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## Introduction to Swift

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1. Swift: Basics
4 Topics
|
5 Quizzes
2. Swift: Variables
7 Topics
|
8 Quizzes
3. Swift: Conditional Statements
10 Topics
|
11 Quizzes
4. Swift: Loops
9 Topics
|
10 Quizzes
5. Swift: Logical Operators
6 Topics
|
7 Quizzes
6. Swift: Arrays
8 Topics
|
9 Quizzes
7. Swift: Sets
11 Topics
|
12 Quizzes
8. Swift: Dictionaries
11 Topics
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12 Quizzes
9. Swift: Functions
13 Topics
|
14 Quizzes
10. Swift: Structures
11 Topics
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12 Quizzes
11. Swift: Classes
7 Topics
|
8 Quizzes

#### Participants 73

Lesson 7, Topic 11
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# Swift: subtracting Method

##### Yasin Cakal 28 Dec 2021
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We can use `.subtracting()` as a set operation. By removing overlapping data from one set and adding it to another, this method generates a new set of elements.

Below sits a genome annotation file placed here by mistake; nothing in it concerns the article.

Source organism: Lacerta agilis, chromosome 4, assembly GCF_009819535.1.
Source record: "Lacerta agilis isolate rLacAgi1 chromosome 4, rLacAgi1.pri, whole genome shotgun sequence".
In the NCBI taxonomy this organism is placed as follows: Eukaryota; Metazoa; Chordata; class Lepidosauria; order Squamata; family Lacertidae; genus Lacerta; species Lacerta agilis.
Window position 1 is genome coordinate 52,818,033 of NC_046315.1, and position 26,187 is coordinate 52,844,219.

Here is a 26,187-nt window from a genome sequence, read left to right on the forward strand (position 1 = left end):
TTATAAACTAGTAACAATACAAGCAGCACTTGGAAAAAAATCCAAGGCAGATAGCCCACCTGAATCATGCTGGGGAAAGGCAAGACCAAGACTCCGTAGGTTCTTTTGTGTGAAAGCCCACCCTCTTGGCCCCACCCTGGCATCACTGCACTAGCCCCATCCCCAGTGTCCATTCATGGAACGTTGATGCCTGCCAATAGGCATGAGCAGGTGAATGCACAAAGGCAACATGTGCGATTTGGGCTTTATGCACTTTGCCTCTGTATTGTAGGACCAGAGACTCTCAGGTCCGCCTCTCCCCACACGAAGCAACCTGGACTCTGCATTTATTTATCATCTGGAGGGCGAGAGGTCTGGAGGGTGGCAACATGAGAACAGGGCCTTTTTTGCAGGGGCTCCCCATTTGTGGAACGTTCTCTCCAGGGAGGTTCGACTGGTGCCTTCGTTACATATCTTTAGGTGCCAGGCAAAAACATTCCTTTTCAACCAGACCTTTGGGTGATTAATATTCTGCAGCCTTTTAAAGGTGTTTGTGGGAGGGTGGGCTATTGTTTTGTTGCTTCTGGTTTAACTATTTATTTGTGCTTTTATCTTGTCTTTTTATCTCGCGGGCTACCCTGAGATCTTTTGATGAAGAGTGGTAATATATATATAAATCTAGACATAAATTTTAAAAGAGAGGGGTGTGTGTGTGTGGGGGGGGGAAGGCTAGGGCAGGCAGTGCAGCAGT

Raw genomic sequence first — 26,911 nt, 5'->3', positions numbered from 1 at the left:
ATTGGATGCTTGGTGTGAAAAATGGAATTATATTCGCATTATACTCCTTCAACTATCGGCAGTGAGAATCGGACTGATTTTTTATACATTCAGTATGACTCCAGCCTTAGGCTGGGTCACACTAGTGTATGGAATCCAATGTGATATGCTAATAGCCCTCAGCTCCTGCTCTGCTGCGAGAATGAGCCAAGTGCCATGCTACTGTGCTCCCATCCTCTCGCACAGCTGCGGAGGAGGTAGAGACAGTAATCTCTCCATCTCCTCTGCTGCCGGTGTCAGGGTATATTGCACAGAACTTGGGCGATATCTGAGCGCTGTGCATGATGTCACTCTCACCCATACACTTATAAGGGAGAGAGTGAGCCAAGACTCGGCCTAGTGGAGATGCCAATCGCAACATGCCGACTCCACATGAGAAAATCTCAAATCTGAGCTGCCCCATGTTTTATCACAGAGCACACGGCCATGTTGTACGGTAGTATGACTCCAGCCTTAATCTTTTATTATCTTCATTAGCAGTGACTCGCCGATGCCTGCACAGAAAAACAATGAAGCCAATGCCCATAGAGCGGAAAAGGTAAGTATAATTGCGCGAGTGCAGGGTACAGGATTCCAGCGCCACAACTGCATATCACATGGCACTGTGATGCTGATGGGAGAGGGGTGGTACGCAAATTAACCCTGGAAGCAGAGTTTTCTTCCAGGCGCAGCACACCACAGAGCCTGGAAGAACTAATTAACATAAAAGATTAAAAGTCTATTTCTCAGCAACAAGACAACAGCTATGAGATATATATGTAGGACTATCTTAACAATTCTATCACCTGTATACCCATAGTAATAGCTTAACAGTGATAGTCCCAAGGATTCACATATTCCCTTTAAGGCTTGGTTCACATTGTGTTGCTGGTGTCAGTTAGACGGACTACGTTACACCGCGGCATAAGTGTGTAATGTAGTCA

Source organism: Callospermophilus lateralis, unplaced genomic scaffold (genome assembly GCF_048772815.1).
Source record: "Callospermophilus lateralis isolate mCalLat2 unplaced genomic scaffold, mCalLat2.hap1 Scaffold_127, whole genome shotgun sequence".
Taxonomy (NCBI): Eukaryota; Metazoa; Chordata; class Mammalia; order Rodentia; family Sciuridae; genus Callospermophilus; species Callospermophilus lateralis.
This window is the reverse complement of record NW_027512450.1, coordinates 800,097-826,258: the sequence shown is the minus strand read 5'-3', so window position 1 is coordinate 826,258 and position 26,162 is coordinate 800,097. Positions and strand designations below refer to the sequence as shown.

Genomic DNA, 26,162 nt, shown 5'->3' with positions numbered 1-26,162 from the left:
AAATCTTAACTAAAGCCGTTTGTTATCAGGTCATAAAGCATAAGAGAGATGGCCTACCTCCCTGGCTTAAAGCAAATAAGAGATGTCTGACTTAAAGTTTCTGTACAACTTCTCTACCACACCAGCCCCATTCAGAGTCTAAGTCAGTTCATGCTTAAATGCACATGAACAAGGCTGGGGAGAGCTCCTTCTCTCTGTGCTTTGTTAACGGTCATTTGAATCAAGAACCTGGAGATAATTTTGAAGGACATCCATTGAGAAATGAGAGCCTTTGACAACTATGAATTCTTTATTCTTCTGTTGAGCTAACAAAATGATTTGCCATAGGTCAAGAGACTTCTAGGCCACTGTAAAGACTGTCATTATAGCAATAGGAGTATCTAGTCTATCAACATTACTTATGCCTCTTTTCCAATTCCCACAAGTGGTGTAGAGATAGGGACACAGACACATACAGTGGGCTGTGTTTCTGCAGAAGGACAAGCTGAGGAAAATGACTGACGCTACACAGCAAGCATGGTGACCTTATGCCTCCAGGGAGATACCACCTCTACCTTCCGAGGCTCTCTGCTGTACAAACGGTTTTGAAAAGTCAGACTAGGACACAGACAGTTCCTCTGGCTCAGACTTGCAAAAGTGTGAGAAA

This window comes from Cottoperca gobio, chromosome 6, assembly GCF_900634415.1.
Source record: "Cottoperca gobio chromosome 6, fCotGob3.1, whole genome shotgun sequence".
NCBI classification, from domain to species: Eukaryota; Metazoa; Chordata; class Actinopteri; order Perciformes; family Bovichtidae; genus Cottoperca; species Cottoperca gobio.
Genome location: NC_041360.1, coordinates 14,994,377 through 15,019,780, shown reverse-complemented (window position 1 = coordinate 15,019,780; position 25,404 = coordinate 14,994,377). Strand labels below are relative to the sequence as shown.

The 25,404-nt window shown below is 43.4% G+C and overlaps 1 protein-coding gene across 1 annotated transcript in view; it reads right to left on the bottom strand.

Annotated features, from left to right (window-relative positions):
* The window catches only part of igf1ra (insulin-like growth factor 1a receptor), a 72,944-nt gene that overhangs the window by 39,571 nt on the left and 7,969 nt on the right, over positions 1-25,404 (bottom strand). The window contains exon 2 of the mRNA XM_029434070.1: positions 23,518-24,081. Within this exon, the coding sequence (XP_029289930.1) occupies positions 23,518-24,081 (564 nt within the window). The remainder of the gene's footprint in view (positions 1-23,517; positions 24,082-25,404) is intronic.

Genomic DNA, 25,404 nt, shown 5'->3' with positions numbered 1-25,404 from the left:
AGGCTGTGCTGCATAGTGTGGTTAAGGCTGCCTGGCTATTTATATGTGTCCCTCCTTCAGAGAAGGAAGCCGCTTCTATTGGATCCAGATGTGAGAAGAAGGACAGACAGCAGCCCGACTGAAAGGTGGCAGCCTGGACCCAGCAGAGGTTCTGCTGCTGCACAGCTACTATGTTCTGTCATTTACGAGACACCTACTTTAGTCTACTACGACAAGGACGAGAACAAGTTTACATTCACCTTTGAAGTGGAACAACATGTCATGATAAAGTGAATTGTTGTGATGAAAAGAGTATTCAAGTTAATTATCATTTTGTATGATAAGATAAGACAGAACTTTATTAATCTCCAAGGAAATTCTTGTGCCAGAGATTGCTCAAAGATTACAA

We can use the following code to use `.subtracting()` in our program:

``var SetSubtracting = SetA.subtracting(SetB)``

Any values shared by `SetA` and `SetB` will be removed, leaving `SetSubtracting` with values only found in `SetA` and not in `SetB`.

Consider the following two sets: `Places` and `visitedPlaces`:

``````var Places: Set = ["Eiffel Tower", "Great Wall of China", "Kremlin", "Pyramid of Giza", "Taj Mahal", "Statue of Liberty"];

var visitedPlaces: Set = ["Taj Mahal", "Great Wall of China", "Kremlin"];``````

Based on the two sets above, we can use `.subtracting()` to create a set of places that aren’t visited:

``var noVisitedPlaces = Places.subtracting(visitedPlaces);``

If we were to output the value of `noVisitedPlaces`, the results would look something like this:

``["Pyramid of Giza", "Eiffel Tower", "Statue of Liberty"]``
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